Despite being one of the most neutral and unassuming fabrics, the history of khaki is an interesting and complex tale. Historically, English soldier’s uniforms were made in a recognizable red hue that gave the British their notorious “red coat” nickname. This unmistakable color gave the soldiers an intimidating edge and boosted their reputation, but it also prevented them from blending into their surroundings. While this was not a problem for the British during most of their campaigns, it became an issue in the mid-1800’s as the English began their expansion into India. Against the muted background of the Indian sand dunes, the red coats were easily discernable which ultimately posed a serious threat for soldiers during skirmishes.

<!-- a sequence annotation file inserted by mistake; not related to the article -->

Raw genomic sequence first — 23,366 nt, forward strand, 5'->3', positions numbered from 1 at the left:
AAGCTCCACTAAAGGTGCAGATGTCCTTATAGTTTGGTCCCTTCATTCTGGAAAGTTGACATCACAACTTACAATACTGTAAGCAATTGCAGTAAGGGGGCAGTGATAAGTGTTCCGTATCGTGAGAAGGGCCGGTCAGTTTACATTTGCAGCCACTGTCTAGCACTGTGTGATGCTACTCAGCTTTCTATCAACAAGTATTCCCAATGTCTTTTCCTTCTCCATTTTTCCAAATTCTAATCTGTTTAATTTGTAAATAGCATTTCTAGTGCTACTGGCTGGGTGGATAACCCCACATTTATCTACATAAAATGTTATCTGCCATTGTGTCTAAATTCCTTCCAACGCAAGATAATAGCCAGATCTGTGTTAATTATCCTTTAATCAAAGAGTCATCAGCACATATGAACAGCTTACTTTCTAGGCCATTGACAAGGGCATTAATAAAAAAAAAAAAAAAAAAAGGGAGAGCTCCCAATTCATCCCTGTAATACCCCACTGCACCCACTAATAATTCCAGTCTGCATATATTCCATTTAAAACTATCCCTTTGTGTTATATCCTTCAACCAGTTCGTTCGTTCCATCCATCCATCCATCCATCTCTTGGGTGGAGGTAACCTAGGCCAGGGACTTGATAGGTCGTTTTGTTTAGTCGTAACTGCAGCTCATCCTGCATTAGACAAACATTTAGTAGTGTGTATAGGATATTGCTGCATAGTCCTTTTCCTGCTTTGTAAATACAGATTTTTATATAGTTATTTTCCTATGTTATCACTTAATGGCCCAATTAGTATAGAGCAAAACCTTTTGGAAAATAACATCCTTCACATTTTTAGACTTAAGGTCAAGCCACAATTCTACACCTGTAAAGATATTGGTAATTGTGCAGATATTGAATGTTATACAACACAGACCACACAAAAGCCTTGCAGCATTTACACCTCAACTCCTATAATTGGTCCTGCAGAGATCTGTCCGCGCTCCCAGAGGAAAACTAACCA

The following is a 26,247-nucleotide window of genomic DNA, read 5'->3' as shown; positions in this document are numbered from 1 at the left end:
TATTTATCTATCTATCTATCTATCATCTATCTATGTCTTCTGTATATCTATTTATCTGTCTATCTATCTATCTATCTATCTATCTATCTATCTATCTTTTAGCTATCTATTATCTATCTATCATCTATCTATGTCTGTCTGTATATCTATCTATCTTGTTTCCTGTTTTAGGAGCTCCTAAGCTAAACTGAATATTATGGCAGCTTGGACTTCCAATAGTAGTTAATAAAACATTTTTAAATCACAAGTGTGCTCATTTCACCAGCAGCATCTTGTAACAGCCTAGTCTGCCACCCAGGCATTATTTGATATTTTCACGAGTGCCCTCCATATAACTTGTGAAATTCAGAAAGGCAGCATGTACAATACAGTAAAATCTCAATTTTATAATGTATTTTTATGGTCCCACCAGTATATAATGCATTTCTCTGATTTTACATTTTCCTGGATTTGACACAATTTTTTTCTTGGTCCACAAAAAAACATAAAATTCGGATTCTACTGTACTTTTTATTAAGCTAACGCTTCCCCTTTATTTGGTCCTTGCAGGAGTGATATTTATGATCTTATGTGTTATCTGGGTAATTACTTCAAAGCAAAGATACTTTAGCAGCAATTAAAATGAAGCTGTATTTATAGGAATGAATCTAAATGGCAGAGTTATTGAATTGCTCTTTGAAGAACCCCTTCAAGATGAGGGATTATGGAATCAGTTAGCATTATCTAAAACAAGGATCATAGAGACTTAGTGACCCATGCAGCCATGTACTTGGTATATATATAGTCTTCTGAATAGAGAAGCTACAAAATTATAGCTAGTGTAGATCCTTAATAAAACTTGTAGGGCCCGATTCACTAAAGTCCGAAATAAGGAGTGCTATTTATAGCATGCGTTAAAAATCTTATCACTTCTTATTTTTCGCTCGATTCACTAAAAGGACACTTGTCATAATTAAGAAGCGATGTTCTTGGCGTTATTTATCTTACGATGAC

Sir Harry Lumsden, a British lieutenant in command of a regiment in Northern India invented khaki as an alternative to the traditional British uniform in 1846. The Punjab region, within which the unit was stationed, was quite hot so Lumsden and his troops began wearing lighter-weight pajama bottoms to combat the tropical climate. Lumsden then recognized that the uniforms were too detectable to the opposing forces, so he took the cotton and linen pajamas and colored them using mud and plant based dyes. The word “khaki” actually comes from the Hindi-Urdu word meaning “dusty” or “earth-colored.” Tops were then fabricated out of the same dust colored fabric, and the khaki uniform was born.
Shortly thereafter the British military recognized the benefits of khaki and they began producing more uniforms in the color. Khaki uniforms helped to give the British an advantage during their Indian and African campaigns. Subsequently the U.S. Army began using Khaki uniforms in 1898 during the Spanish American War, and the fabric has been a staple within most militaries throughout the world for over a century. Today, nearly every conceivable garment is produced in khaki and it is an essential fabric for anyone on any given day.